2017 ORS 311.465¹
Summary collection of tax on property about to be removed, sold, dissipated or destroyed

(1) Subsection (2) of this section applies if:

(a) The county assessor discovers personal property subject to assessment for taxation in any year and taxes imposed on the property in a prior year are delinquent; or

(b) In the opinion of the assessor it seems probable that personal property may be removed from the county, sold, dissipated or destroyed before the taxes on the property otherwise become due and payable and it further appears that the owner or person liable for the taxes had no property subject to taxation in the county during either of the two preceding tax years, or was delinquent in the payment of any tax imposed during the two preceding tax years in respect to property in any jurisdiction, whether within or without the state, or is not financially responsible or intends to depart from the state before the taxes become due.

(2) The assessor may, immediately after listing and valuing the personal property for assessment and taxation, levy, demand and collect for remittance to the tax collector, or the tax collector may collect, the taxes on the property as follows:

(a) If the assessor is able to compute the exact amount of taxes, special assessments, fees and charges, such amount shall be paid to the assessor for remittance to the tax collector or directly to the tax collector; or

(b) If the assessor is unable to compute the exact amount at the time, either:

(A) There shall be paid the amount that the assessor estimates is needed to pay the taxes, special assessments, fees and other charges to become due; or

(B) There shall be deposited with the tax collector a bond with a good and sufficient undertaking in the amount that the assessor considers adequate to ensure payment of the taxes to become due. In no event shall the bond amount exceed twice the amount of the taxes, special assessments, fees and other charges computed by the assessor under this paragraph.

(3) Taxes paid or bonded for under subsection (2) of this section shall be entitled to the discount provided by ORS 311.505 (Due dates). ORS 311.370 (Receipts for taxes collected in advance of extension on the tax roll) shall apply to the amounts assessed and collected under subsection (2) of this section. Any taxes collected under subsection (2) of this section, and subject to refund on order of the tax court under ORS 311.467 (Review of assessor’s action under expedited collection provisions), shall be held in the special account mentioned in ORS 311.370 (Receipts for taxes collected in advance of extension on the tax roll) by the county treasurer until the period for petitioning for review of the assessor’s action has expired, or, when a review is had, until the review is determined. If the tax court, upon review, orders a refund, the county treasurer shall make the refund from the special account within three days after entry of the department’s order.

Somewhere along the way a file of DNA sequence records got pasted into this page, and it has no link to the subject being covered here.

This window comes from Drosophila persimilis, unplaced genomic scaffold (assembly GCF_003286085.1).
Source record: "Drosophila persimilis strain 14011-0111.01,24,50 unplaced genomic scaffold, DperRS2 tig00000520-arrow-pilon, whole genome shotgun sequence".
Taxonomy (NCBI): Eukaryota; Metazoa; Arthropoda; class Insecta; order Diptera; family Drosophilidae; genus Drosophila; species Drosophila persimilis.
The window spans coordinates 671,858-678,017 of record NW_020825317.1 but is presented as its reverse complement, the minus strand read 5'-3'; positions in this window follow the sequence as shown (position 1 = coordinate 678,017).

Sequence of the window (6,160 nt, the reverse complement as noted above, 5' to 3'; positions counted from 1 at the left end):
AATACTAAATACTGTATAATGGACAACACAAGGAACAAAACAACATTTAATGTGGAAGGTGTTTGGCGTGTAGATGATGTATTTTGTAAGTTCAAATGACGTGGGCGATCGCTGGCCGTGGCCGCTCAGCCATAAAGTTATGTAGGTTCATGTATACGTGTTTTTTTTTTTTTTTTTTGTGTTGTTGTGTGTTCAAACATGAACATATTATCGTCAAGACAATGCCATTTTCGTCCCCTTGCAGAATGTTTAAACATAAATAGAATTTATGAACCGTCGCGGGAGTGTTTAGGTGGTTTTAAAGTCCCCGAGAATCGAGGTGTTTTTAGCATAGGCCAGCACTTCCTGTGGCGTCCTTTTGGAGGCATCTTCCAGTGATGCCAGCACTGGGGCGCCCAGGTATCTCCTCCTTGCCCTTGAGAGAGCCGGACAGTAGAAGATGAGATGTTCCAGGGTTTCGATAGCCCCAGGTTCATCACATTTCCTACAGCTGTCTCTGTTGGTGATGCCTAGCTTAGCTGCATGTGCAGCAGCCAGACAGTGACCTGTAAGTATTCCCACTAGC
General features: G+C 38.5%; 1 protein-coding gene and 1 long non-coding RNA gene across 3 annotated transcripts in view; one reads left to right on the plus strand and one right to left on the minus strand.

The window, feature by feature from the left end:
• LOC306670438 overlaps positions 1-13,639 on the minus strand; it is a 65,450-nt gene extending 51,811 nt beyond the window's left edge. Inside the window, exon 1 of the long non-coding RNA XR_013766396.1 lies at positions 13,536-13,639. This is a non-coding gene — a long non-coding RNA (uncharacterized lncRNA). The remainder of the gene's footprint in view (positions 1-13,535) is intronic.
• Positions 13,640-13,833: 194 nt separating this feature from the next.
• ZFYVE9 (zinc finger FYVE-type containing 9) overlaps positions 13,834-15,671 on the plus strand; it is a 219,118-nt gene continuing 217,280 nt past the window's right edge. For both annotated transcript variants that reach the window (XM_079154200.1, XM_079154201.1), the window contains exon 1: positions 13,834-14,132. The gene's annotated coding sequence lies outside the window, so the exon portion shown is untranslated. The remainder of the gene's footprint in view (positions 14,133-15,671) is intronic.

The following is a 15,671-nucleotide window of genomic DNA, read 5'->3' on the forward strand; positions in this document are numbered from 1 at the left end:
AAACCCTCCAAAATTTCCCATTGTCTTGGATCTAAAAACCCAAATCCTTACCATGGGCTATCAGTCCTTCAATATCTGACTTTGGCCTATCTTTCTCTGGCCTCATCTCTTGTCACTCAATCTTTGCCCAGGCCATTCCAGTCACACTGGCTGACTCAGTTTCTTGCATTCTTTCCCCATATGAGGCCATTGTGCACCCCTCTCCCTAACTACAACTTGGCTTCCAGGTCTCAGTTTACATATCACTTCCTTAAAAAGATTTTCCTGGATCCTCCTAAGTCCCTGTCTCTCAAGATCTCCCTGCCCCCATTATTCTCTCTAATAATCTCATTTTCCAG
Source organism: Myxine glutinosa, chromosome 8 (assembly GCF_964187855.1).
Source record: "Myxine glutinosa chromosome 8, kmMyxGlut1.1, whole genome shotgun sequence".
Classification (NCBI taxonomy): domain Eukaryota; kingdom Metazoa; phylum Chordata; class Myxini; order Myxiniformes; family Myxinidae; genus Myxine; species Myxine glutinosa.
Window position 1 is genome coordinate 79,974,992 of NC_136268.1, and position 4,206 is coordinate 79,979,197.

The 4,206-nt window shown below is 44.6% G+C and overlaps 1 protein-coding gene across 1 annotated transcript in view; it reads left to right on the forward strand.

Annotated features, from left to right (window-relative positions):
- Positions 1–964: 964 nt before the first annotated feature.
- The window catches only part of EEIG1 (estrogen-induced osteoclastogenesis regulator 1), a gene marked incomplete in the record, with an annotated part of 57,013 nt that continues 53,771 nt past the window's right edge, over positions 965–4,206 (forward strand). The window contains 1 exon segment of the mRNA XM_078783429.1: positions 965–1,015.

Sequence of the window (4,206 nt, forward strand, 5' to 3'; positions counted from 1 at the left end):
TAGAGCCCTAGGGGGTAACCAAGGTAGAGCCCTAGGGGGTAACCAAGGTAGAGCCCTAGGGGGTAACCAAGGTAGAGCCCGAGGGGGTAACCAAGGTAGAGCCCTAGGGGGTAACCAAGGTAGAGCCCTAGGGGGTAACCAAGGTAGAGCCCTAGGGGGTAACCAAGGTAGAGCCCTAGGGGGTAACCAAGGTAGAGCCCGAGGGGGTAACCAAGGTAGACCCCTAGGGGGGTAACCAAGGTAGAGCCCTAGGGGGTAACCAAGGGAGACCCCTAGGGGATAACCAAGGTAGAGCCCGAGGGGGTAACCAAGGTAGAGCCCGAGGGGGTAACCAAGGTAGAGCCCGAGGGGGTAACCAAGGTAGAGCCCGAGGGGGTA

(4) If the owner or person liable for the taxes on the personal property fails to pay the tax on demand by the assessor, the assessor shall certify the assessment and tax levies made under this section to the tax collector of the county. The taxes thereupon shall be collected by the tax collector in the manner of collecting delinquent taxes on personal property. The taxes when so certified by the assessor are delinquent and subject to the provisions of law for the collection of delinquent taxes on personal property. [Amended by 1955 c.710 §2; 1975 c.780 §12; 1979 c.350 §14; 1981 c.804 §89; 1995 c.650 §67; 1999 c.21 §29]

Chapter 311

Law Review Cita­tions

5 EL 516 (1975)

1 Legislative Counsel Committee, CHAPTER 311—Collection of Property Taxes, https://­www.­oregonlegislature.­gov/­bills_laws/­ors/­ors311.­html (2017) (last ac­cessed Mar. 30, 2018).
 
2 Legislative Counsel Committee, Annotations to the Oregon Revised Stat­utes, Cumulative Supplement - 2017, Chapter 311, https://­www.­oregonlegislature.­gov/­bills_laws/­ors/­ano311.­html (2017) (last ac­cessed Mar. 30, 2018).
 
3 OregonLaws.org assembles these lists by analyzing references between Sections. Each listed item refers back to the current Section in its own text. The result reveals relationships in the code that may not have otherwise been apparent.